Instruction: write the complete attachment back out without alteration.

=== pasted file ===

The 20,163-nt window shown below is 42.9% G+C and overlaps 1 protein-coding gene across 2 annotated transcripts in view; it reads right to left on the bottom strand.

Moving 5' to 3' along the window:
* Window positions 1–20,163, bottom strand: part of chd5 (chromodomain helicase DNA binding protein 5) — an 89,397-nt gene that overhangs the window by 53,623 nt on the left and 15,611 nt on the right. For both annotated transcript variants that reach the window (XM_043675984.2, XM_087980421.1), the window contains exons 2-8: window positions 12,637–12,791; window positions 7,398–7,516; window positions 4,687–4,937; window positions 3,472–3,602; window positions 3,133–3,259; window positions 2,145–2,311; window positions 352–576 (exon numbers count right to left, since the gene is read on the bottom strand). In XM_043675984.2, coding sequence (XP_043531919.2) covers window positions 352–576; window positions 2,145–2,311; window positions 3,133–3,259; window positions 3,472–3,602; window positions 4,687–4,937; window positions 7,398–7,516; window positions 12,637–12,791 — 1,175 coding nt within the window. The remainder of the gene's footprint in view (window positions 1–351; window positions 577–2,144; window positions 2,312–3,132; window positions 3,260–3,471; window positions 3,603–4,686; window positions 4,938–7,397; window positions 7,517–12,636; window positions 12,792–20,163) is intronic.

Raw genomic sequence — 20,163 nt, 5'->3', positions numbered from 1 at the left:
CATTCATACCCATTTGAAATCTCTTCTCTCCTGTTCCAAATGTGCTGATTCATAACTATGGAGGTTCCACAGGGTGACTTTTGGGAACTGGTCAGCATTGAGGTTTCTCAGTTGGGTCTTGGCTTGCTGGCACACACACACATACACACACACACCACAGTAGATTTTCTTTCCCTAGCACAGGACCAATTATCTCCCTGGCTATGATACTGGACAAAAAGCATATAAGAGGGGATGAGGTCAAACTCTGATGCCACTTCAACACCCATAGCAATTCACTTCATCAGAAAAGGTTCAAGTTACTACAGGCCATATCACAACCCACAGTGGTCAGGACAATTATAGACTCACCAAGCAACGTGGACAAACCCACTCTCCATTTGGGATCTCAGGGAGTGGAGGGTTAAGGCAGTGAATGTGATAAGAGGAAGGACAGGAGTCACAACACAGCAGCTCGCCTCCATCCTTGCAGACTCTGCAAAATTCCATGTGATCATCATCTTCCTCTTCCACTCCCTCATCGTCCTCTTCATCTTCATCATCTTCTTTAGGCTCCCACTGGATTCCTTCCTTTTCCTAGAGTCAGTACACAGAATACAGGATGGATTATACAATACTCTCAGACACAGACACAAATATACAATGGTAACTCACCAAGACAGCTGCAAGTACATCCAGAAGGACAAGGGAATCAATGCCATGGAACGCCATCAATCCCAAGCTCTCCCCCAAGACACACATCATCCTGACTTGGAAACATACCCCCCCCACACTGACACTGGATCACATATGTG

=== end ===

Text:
The 20,163-nt window shown below is 42.9% G+C and overlaps 1 protein-coding gene across 2 annotated transcripts in view; it reads right to left on the bottom strand.

Moving 5' to 3' along the window:
* Window positions 1–20,163, bottom strand: part of chd5 (chromodomain helicase DNA binding protein 5) — an 89,397-nt gene that overhangs the window by 53,623 nt on the left and 15,611 nt on the right. For both annotated transcript variants that reach the window (XM_043675984.2, XM_087980421.1), the window contains exons 2-8: window positions 12,637–12,791; window positions 7,398–7,516; window positions 4,687–4,937; window positions 3,472–3,602; window positions 3,133–3,259; window positions 2,145–2,311; window positions 352–576 (exon numbers count right to left, since the gene is read on the bottom strand). In XM_043675984.2, coding sequence (XP_043531919.2) covers window positions 352–576; window positions 2,145–2,311; window positions 3,133–3,259; window positions 3,472–3,602; window positions 4,687–4,937; window positions 7,398–7,516; window positions 12,637–12,791 — 1,175 coding nt within the window. The remainder of the gene's footprint in view (window positions 1–351; window positions 577–2,144; window positions 2,312–3,132; window positions 3,260–3,471; window positions 3,603–4,686; window positions 4,938–7,397; window positions 7,517–12,636; window positions 12,792–20,163) is intronic.

Raw genomic sequence — 20,163 nt, 5'->3', positions numbered from 1 at the left:
CATTCATACCCATTTGAAATCTCTTCTCTCCTGTTCCAAATGTGCTGATTCATAACTATGGAGGTTCCACAGGGTGACTTTTGGGAACTGGTCAGCATTGAGGTTTCTCAGTTGGGTCTTGGCTTGCTGGCACACACACACATACACACACACACCACAGTAGATTTTCTTTCCCTAGCACAGGACCAATTATCTCCCTGGCTATGATACTGGACAAAAAGCATATAAGAGGGGATGAGGTCAAACTCTGATGCCACTTCAACACCCATAGCAATTCACTTCATCAGAAAAGGTTCAAGTTACTACAGGCCATATCACAACCCACAGTGGTCAGGACAATTATAGACTCACCAAGCAACGTGGACAAACCCACTCTCCATTTGGGATCTCAGGGAGTGGAGGGTTAAGGCAGTGAATGTGATAAGAGGAAGGACAGGAGTCACAACACAGCAGCTCGCCTCCATCCTTGCAGACTCTGCAAAATTCCATGTGATCATCATCTTCCTCTTCCACTCCCTCATCGTCCTCTTCATCTTCATCATCTTCTTTAGGCTCCCACTGGATTCCTTCCTTTTCCTAGAGTCAGTACACAGAATACAGGATGGATTATACAATACTCTCAGACACAGACACAAATATACAATGGTAACTCACCAAGACAGCTGCAAGTACATCCAGAAGGACAAGGGAATCAATGCCATGGAACGCCATCAATCCCAAGCTCTCCCCCAAGACACACATCATCCTGACTTGGAAACATACCCCCCCCACACTGACACTGGATCACATATGTG